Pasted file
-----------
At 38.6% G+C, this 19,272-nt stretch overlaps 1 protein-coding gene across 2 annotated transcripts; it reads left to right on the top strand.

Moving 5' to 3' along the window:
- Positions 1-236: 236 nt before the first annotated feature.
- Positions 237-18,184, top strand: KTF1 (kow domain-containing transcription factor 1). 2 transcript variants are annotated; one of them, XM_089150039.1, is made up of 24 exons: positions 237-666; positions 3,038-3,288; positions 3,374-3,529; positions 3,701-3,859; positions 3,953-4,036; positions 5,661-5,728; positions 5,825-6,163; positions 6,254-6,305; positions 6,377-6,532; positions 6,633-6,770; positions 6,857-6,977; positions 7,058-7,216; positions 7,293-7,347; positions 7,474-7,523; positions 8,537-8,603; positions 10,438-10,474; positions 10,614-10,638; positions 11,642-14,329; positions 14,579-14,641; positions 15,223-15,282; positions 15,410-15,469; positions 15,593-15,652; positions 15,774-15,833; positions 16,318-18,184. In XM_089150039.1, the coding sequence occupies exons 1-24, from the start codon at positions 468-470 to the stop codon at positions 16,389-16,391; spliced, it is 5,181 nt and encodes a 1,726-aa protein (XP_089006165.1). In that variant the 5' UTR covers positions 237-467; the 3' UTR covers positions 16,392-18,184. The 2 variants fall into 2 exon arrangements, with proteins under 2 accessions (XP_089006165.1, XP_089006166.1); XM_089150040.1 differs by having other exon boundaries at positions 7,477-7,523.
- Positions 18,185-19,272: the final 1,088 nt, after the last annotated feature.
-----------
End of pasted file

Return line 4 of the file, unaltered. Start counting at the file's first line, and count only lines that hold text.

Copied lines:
- Positions 237-18,184, top strand: KTF1 (kow domain-containing transcription factor 1). 2 transcript variants are annotated; one of them, XM_089150039.1, is made up of 24 exons: positions 237-666; positions 3,038-3,288; positions 3,374-3,529; positions 3,701-3,859; positions 3,953-4,036; positions 5,661-5,728; positions 5,825-6,163; positions 6,254-6,305; positions 6,377-6,532; positions 6,633-6,770; positions 6,857-6,977; positions 7,058-7,216; positions 7,293-7,347; positions 7,474-7,523; positions 8,537-8,603; positions 10,438-10,474; positions 10,614-10,638; positions 11,642-14,329; positions 14,579-14,641; positions 15,223-15,282; positions 15,410-15,469; positions 15,593-15,652; positions 15,774-15,833; positions 16,318-18,184. In XM_089150039.1, the coding sequence occupies exons 1-24, from the start codon at positions 468-470 to the stop codon at positions 16,389-16,391; spliced, it is 5,181 nt and encodes a 1,726-aa protein (XP_089006165.1). In that variant the 5' UTR covers positions 237-467; the 3' UTR covers positions 16,392-18,184. The 2 variants fall into 2 exon arrangements, with proteins under 2 accessions (XP_089006165.1, XP_089006166.1); XM_089150040.1 differs by having other exon boundaries at positions 7,477-7,523.